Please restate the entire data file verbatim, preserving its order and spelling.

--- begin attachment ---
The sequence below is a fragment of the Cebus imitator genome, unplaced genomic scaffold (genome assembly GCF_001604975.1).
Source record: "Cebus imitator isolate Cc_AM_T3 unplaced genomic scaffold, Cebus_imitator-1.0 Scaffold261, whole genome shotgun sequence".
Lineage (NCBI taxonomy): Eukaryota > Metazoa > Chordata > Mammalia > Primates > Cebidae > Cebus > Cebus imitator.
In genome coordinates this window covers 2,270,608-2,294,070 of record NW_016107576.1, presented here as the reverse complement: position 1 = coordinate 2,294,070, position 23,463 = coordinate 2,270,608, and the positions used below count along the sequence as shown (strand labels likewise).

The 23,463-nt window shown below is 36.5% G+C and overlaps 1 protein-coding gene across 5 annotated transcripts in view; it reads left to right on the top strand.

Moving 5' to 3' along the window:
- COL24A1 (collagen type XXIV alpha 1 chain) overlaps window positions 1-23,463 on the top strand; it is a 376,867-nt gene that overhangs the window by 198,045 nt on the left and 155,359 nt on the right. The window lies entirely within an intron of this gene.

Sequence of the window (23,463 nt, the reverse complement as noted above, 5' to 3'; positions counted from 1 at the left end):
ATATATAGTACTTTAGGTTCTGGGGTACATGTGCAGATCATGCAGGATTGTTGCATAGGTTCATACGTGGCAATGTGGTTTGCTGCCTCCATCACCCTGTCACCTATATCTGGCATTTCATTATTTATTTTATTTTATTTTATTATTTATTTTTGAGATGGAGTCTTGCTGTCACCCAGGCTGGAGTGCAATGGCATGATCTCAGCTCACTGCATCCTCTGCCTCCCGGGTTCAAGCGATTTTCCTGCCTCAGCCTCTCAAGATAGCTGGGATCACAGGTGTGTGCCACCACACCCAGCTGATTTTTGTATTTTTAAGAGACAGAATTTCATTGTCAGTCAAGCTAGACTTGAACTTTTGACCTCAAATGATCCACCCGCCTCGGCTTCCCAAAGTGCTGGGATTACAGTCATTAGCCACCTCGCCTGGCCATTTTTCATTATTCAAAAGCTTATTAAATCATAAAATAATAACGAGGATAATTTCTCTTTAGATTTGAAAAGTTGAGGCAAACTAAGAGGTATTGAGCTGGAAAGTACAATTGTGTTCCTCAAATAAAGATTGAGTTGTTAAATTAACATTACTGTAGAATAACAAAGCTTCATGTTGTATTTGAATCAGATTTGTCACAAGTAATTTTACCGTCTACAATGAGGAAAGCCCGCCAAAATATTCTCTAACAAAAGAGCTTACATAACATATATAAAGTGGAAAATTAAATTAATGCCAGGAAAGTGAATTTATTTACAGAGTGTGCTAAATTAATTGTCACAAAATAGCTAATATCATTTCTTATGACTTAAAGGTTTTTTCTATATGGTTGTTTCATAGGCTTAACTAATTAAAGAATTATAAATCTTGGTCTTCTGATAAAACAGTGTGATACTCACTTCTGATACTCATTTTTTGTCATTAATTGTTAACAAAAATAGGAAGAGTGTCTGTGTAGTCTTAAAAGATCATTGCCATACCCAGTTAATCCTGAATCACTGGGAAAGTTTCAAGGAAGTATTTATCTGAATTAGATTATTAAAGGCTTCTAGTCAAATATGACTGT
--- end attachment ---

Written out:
The sequence below is a fragment of the Cebus imitator genome, unplaced genomic scaffold (genome assembly GCF_001604975.1).
Source record: "Cebus imitator isolate Cc_AM_T3 unplaced genomic scaffold, Cebus_imitator-1.0 Scaffold261, whole genome shotgun sequence".
Lineage (NCBI taxonomy): Eukaryota > Metazoa > Chordata > Mammalia > Primates > Cebidae > Cebus > Cebus imitator.
In genome coordinates this window covers 2,270,608-2,294,070 of record NW_016107576.1, presented here as the reverse complement: position 1 = coordinate 2,294,070, position 23,463 = coordinate 2,270,608, and the positions used below count along the sequence as shown (strand labels likewise).

The 23,463-nt window shown below is 36.5% G+C and overlaps 1 protein-coding gene across 5 annotated transcripts in view; it reads left to right on the top strand.

Moving 5' to 3' along the window:
- COL24A1 (collagen type XXIV alpha 1 chain) overlaps window positions 1-23,463 on the top strand; it is a 376,867-nt gene that overhangs the window by 198,045 nt on the left and 155,359 nt on the right. The window lies entirely within an intron of this gene.

Sequence of the window (23,463 nt, the reverse complement as noted above, 5' to 3'; positions counted from 1 at the left end):
ATATATAGTACTTTAGGTTCTGGGGTACATGTGCAGATCATGCAGGATTGTTGCATAGGTTCATACGTGGCAATGTGGTTTGCTGCCTCCATCACCCTGTCACCTATATCTGGCATTTCATTATTTATTTTATTTTATTTTATTATTTATTTTTGAGATGGAGTCTTGCTGTCACCCAGGCTGGAGTGCAATGGCATGATCTCAGCTCACTGCATCCTCTGCCTCCCGGGTTCAAGCGATTTTCCTGCCTCAGCCTCTCAAGATAGCTGGGATCACAGGTGTGTGCCACCACACCCAGCTGATTTTTGTATTTTTAAGAGACAGAATTTCATTGTCAGTCAAGCTAGACTTGAACTTTTGACCTCAAATGATCCACCCGCCTCGGCTTCCCAAAGTGCTGGGATTACAGTCATTAGCCACCTCGCCTGGCCATTTTTCATTATTCAAAAGCTTATTAAATCATAAAATAATAACGAGGATAATTTCTCTTTAGATTTGAAAAGTTGAGGCAAACTAAGAGGTATTGAGCTGGAAAGTACAATTGTGTTCCTCAAATAAAGATTGAGTTGTTAAATTAACATTACTGTAGAATAACAAAGCTTCATGTTGTATTTGAATCAGATTTGTCACAAGTAATTTTACCGTCTACAATGAGGAAAGCCCGCCAAAATATTCTCTAACAAAAGAGCTTACATAACATATATAAAGTGGAAAATTAAATTAATGCCAGGAAAGTGAATTTATTTACAGAGTGTGCTAAATTAATTGTCACAAAATAGCTAATATCATTTCTTATGACTTAAAGGTTTTTTCTATATGGTTGTTTCATAGGCTTAACTAATTAAAGAATTATAAATCTTGGTCTTCTGATAAAACAGTGTGATACTCACTTCTGATACTCATTTTTTGTCATTAATTGTTAACAAAAATAGGAAGAGTGTCTGTGTAGTCTTAAAAGATCATTGCCATACCCAGTTAATCCTGAATCACTGGGAAAGTTTCAAGGAAGTATTTATCTGAATTAGATTATTAAAGGCTTCTAGTCAAATATGACTGT